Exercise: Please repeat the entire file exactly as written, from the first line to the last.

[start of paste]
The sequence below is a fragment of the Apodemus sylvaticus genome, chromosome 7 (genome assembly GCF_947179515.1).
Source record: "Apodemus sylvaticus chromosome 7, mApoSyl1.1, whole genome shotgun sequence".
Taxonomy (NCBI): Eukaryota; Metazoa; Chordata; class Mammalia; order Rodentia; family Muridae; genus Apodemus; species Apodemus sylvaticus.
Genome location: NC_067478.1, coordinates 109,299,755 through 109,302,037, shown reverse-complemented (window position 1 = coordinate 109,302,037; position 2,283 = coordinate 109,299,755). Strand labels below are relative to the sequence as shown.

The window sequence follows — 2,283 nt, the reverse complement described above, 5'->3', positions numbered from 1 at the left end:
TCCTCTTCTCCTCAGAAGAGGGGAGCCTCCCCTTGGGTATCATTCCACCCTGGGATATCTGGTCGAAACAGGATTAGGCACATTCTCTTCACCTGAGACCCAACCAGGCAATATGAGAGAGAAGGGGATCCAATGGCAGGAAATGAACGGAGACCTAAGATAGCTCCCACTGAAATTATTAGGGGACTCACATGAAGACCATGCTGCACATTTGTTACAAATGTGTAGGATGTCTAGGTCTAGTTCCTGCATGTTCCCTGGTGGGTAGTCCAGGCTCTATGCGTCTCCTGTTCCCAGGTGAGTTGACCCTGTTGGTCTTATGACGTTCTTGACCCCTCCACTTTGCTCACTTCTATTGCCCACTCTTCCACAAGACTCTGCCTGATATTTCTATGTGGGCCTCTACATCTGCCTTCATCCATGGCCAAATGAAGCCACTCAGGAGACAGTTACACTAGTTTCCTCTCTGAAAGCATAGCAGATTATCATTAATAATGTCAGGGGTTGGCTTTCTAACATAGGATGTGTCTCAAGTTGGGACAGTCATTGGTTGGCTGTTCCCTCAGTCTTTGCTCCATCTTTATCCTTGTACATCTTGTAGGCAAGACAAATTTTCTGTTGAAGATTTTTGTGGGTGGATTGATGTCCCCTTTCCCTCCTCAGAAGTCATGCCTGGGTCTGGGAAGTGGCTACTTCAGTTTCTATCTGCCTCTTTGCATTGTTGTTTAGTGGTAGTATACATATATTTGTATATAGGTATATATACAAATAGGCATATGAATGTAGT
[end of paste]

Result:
The sequence below is a fragment of the Apodemus sylvaticus genome, chromosome 7 (genome assembly GCF_947179515.1).
Source record: "Apodemus sylvaticus chromosome 7, mApoSyl1.1, whole genome shotgun sequence".
Taxonomy (NCBI): Eukaryota; Metazoa; Chordata; class Mammalia; order Rodentia; family Muridae; genus Apodemus; species Apodemus sylvaticus.
Genome location: NC_067478.1, coordinates 109,299,755 through 109,302,037, shown reverse-complemented (window position 1 = coordinate 109,302,037; position 2,283 = coordinate 109,299,755). Strand labels below are relative to the sequence as shown.

The window sequence follows — 2,283 nt, the reverse complement described above, 5'->3', positions numbered from 1 at the left end:
TCCTCTTCTCCTCAGAAGAGGGGAGCCTCCCCTTGGGTATCATTCCACCCTGGGATATCTGGTCGAAACAGGATTAGGCACATTCTCTTCACCTGAGACCCAACCAGGCAATATGAGAGAGAAGGGGATCCAATGGCAGGAAATGAACGGAGACCTAAGATAGCTCCCACTGAAATTATTAGGGGACTCACATGAAGACCATGCTGCACATTTGTTACAAATGTGTAGGATGTCTAGGTCTAGTTCCTGCATGTTCCCTGGTGGGTAGTCCAGGCTCTATGCGTCTCCTGTTCCCAGGTGAGTTGACCCTGTTGGTCTTATGACGTTCTTGACCCCTCCACTTTGCTCACTTCTATTGCCCACTCTTCCACAAGACTCTGCCTGATATTTCTATGTGGGCCTCTACATCTGCCTTCATCCATGGCCAAATGAAGCCACTCAGGAGACAGTTACACTAGTTTCCTCTCTGAAAGCATAGCAGATTATCATTAATAATGTCAGGGGTTGGCTTTCTAACATAGGATGTGTCTCAAGTTGGGACAGTCATTGGTTGGCTGTTCCCTCAGTCTTTGCTCCATCTTTATCCTTGTACATCTTGTAGGCAAGACAAATTTTCTGTTGAAGATTTTTGTGGGTGGATTGATGTCCCCTTTCCCTCCTCAGAAGTCATGCCTGGGTCTGGGAAGTGGCTACTTCAGTTTCTATCTGCCTCTTTGCATTGTTGTTTAGTGGTAGTATACATATATTTGTATATAGGTATATATACAAATAGGCATATGAATGTAGT